A Penny (or a Wheelbarrow Full) for Your Thoughts?

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Chris McLaughlin

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The Machinery Act requires taxpayers to pay their bills in our “national currency,” meaning in money.  This provision allows tax offices to reject creative non-monetary payments offered by disgruntled taxpayers such the bushels of wheat sent via overnight mail to Yadkin County a few years back.

But what about pennies? Thousands and thousands of pennies?

In 2012, a Winston-Salem resident, sporting a t-shirt that read “taxation is theft,” hauled a box containing 11,722 pennies into the Forsyth County tax office to pay his vehicle tax bill.  In 2015, a UNC-Charlotte student paid his parking ticket fines with over 10,000 pennies to protest the fact that most of the revenue generated by university parking citations goes to public school districts.  The town of Columbia, N.C. reports that one taxpayer who owns a coin-operated laundromat routinely drags in huge laundry bags full of quarters to pay his taxes and water bills.

Google “paying with pennies” and you’ll discover that paying fines, taxes, and other government bills with thousands of coins as a protest is very common.   Do local governments have to accept these protest payments?

The answer is almost certainly yes.  But that doesn’t mean your office needs to deal with a wheelbarrow full of loose pennies.  Local governments may place reasonable restrictions on how and when coins will be accepted.

The federal “legal tender” statute, § 31 U.S.C. 5103, states that “United States coins and currency  . . . are legal tender for all debts, public charges, taxes, and dues.”   The purpose of the statute is to ensure that U.S. currency is accepted nationwide as a form of legal tender to satisfy the payment of debts. Combine that federal law with the requirement in NCGS 105-357(a) that taxes be paid in national currency and I think it’s clear that local governments are required to accept any form of money as legitimate payment for taxes or other debts.

That said, courts routinely approve limitations on payment by coin and cash.  For example, an Ohio court held that it was reasonable for the clerk of court to refuse to accept unrolled pennies as payment of court costs.  (State v. Carroll, Ohio App. 4th Dist. Mar. 13, 1997)  In New York, a state court held that its state’s legal tender statute did not require the New York City subway system to accept dollar bills at every station.  (Nemser v. New York City Transit Auth., 530 N.Y.S.2d 493 (1988))

The only North Carolina case I could find involving an attempt to pay a local government in pennies is a 1921 case in which a Durham water and sewer employee beat up customer who attempted to pay fifty cents of a $4.50 bill in pennies. (Munick v. City of Durham, 181 N.C. 188 (1921))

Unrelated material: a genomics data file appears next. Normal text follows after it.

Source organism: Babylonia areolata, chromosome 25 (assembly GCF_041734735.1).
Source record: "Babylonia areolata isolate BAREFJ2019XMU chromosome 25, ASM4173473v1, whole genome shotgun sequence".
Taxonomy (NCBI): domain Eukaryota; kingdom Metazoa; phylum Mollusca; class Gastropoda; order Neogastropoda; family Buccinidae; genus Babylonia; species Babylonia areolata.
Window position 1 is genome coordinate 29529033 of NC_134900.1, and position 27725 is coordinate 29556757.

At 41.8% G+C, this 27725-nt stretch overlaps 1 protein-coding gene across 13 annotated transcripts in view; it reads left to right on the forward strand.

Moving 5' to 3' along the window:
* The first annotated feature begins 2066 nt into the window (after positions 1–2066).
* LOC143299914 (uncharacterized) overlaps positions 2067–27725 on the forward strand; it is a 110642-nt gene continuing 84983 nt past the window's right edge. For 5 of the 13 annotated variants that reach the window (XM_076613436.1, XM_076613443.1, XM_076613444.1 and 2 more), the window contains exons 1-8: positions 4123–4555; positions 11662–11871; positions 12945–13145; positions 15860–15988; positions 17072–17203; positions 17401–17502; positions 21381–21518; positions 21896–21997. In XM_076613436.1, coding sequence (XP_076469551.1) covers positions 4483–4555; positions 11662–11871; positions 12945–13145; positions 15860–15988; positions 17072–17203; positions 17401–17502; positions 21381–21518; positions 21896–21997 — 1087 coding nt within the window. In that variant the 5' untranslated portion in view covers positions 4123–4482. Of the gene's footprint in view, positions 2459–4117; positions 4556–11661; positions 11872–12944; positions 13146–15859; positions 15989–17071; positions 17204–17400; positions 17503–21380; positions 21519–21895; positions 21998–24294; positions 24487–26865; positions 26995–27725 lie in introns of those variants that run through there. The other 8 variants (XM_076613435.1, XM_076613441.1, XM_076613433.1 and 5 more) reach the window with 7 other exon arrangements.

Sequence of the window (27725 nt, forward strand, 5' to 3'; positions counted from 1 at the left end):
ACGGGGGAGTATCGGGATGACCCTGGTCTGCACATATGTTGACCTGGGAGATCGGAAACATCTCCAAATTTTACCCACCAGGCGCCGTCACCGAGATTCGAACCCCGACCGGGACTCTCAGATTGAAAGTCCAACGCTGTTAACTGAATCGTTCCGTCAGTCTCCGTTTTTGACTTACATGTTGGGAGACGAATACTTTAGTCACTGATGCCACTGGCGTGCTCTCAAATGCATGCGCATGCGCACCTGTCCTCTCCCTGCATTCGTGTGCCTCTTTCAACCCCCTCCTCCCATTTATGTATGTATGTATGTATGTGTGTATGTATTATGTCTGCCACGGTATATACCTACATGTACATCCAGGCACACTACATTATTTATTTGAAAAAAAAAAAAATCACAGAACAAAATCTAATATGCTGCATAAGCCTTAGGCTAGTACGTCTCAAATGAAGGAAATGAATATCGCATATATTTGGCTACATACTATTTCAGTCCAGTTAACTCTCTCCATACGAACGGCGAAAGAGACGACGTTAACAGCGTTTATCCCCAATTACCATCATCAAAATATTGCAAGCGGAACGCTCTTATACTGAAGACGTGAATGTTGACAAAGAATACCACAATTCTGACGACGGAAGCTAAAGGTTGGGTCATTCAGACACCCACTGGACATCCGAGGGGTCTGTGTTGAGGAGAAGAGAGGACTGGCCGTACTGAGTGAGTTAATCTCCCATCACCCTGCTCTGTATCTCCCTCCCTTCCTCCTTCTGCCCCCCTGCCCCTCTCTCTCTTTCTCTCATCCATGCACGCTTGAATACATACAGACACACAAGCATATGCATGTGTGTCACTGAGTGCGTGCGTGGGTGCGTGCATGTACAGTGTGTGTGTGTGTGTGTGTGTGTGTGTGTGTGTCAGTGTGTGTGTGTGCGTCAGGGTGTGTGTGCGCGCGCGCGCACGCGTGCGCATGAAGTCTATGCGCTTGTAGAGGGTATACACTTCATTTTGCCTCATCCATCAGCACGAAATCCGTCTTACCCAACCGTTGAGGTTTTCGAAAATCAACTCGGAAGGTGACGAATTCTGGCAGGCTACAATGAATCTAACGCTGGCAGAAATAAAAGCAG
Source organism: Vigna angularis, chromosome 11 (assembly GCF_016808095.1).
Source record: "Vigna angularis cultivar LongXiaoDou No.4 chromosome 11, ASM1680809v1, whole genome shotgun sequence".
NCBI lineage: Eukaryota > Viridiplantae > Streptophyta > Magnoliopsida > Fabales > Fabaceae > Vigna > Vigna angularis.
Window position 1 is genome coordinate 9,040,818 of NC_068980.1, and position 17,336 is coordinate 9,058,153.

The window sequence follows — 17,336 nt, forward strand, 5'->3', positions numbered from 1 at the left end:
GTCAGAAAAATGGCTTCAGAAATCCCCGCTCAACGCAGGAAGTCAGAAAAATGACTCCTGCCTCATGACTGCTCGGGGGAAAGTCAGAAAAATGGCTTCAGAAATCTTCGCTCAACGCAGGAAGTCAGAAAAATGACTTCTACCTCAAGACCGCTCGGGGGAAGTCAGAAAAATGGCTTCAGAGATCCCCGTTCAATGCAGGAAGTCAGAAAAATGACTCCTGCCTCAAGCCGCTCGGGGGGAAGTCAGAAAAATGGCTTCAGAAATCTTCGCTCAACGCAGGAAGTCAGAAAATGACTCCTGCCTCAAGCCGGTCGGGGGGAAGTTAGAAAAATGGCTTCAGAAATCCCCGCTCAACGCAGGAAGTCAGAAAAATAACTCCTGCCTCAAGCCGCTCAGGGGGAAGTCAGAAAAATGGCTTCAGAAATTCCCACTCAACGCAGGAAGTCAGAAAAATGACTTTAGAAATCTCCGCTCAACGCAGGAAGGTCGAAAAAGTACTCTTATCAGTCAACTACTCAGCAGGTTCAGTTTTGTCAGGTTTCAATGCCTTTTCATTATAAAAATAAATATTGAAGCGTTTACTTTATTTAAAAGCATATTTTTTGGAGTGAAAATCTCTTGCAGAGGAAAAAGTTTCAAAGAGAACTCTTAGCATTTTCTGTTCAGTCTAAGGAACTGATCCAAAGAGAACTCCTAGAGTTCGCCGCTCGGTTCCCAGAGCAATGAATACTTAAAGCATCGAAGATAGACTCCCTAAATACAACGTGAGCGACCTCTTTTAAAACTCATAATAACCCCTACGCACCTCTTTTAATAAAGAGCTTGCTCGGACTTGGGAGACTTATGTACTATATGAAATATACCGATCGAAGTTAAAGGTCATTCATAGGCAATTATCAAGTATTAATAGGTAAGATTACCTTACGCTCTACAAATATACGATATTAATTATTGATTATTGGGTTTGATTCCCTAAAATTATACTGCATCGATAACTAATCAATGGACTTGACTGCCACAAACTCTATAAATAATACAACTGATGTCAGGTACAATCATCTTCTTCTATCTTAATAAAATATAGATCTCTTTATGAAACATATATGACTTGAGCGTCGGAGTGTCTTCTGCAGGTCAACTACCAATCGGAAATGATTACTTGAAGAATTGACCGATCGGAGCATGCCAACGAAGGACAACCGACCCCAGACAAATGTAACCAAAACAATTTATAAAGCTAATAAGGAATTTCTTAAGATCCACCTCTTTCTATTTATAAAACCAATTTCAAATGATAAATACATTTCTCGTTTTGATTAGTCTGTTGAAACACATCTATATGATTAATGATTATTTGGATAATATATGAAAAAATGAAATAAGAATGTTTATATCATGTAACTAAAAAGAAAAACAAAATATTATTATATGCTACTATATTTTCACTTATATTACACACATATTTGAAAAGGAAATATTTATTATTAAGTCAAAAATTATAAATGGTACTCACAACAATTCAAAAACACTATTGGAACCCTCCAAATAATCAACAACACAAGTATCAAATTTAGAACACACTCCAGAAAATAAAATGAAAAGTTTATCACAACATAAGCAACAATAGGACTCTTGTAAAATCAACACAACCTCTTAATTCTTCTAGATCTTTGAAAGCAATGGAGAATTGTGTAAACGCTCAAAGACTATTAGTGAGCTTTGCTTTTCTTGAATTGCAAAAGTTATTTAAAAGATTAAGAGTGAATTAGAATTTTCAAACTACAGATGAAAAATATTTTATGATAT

Happily North Carolina counties and towns offer much friendlier customer service today. I have not heard of a single local government that completely refuses to accept coins.  A few accept only rolled coins.  Many others will accept unrolled coins, but require that the payor remain present in the office while the staff counts the coins.

Accepting and counting the coins in a cheerful and diligent manner eliminates the primary goal of many protest payments, which is annoying the government bill collector. Because the counting might take a couple of hours, it also serves as a deterrent to future protesters who won’t want to spend their entire day in the tax office. (Thanks to the many tax officials who shared their entertaining penny protest stories with me via email; if you have one to add, please post it in the comment section below.)

Whatever policy your office decides to adopt concerning coin payments, it’s best to put that policy in writing and display it clearly at your cashier stations.  That helps ensure that all customers are treated similarly and demonstrates that your office is not arbitrarily changing the rules when somebody tries to pay in coins. Above all, train your employees not to get frustrated with customers who offer coins as payment.  An emotional or abusive reaction by a local government employee is certain to show up on YouTube or Facebook later that day.

The bottom line: if a grumpy taxpayer hauls a wheelbarrow full of pennies into your tax office, smile and offer him a seat.  He might be there a while.

[Many thanks to my SOG colleague Rebecca Badgett for help researching and writing this post.]


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